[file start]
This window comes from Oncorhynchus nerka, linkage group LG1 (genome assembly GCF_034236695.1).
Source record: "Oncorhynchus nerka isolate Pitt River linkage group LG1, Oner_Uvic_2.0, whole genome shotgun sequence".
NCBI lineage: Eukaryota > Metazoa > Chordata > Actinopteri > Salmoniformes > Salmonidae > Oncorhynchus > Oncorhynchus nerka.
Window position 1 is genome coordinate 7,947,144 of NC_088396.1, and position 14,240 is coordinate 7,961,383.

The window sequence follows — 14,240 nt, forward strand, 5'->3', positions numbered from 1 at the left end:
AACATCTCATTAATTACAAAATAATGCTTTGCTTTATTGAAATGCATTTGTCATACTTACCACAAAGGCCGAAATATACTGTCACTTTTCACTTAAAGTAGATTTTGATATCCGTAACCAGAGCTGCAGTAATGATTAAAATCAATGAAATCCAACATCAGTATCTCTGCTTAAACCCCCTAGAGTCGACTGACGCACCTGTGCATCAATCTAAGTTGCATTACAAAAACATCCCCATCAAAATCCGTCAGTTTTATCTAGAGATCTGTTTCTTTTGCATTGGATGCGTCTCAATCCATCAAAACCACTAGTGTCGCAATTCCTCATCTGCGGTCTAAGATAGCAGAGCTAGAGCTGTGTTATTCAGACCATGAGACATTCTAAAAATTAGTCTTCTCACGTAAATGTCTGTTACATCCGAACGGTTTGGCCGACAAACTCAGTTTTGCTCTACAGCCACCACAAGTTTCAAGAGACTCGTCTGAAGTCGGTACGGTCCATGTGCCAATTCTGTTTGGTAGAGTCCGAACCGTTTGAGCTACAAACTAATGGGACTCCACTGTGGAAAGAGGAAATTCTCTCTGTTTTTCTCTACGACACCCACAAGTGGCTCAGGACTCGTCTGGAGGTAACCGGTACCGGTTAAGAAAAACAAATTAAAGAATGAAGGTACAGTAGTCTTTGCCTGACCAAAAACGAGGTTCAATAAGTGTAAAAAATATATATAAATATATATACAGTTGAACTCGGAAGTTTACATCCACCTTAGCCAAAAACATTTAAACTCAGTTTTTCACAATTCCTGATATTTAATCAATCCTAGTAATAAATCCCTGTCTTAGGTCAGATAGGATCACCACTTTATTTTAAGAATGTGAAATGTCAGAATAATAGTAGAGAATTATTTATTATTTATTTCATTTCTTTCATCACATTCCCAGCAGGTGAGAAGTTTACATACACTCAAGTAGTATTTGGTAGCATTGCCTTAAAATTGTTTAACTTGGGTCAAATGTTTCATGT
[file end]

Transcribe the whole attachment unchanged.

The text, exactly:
This window comes from Oncorhynchus nerka, linkage group LG1 (genome assembly GCF_034236695.1).
Source record: "Oncorhynchus nerka isolate Pitt River linkage group LG1, Oner_Uvic_2.0, whole genome shotgun sequence".
NCBI lineage: Eukaryota > Metazoa > Chordata > Actinopteri > Salmoniformes > Salmonidae > Oncorhynchus > Oncorhynchus nerka.
Window position 1 is genome coordinate 7,947,144 of NC_088396.1, and position 14,240 is coordinate 7,961,383.

The window sequence follows — 14,240 nt, forward strand, 5'->3', positions numbered from 1 at the left end:
AACATCTCATTAATTACAAAATAATGCTTTGCTTTATTGAAATGCATTTGTCATACTTACCACAAAGGCCGAAATATACTGTCACTTTTCACTTAAAGTAGATTTTGATATCCGTAACCAGAGCTGCAGTAATGATTAAAATCAATGAAATCCAACATCAGTATCTCTGCTTAAACCCCCTAGAGTCGACTGACGCACCTGTGCATCAATCTAAGTTGCATTACAAAAACATCCCCATCAAAATCCGTCAGTTTTATCTAGAGATCTGTTTCTTTTGCATTGGATGCGTCTCAATCCATCAAAACCACTAGTGTCGCAATTCCTCATCTGCGGTCTAAGATAGCAGAGCTAGAGCTGTGTTATTCAGACCATGAGACATTCTAAAAATTAGTCTTCTCACGTAAATGTCTGTTACATCCGAACGGTTTGGCCGACAAACTCAGTTTTGCTCTACAGCCACCACAAGTTTCAAGAGACTCGTCTGAAGTCGGTACGGTCCATGTGCCAATTCTGTTTGGTAGAGTCCGAACCGTTTGAGCTACAAACTAATGGGACTCCACTGTGGAAAGAGGAAATTCTCTCTGTTTTTCTCTACGACACCCACAAGTGGCTCAGGACTCGTCTGGAGGTAACCGGTACCGGTTAAGAAAAACAAATTAAAGAATGAAGGTACAGTAGTCTTTGCCTGACCAAAAACGAGGTTCAATAAGTGTAAAAAATATATATAAATATATATACAGTTGAACTCGGAAGTTTACATCCACCTTAGCCAAAAACATTTAAACTCAGTTTTTCACAATTCCTGATATTTAATCAATCCTAGTAATAAATCCCTGTCTTAGGTCAGATAGGATCACCACTTTATTTTAAGAATGTGAAATGTCAGAATAATAGTAGAGAATTATTTATTATTTATTTCATTTCTTTCATCACATTCCCAGCAGGTGAGAAGTTTACATACACTCAAGTAGTATTTGGTAGCATTGCCTTAAAATTGTTTAACTTGGGTCAAATGTTTCATGT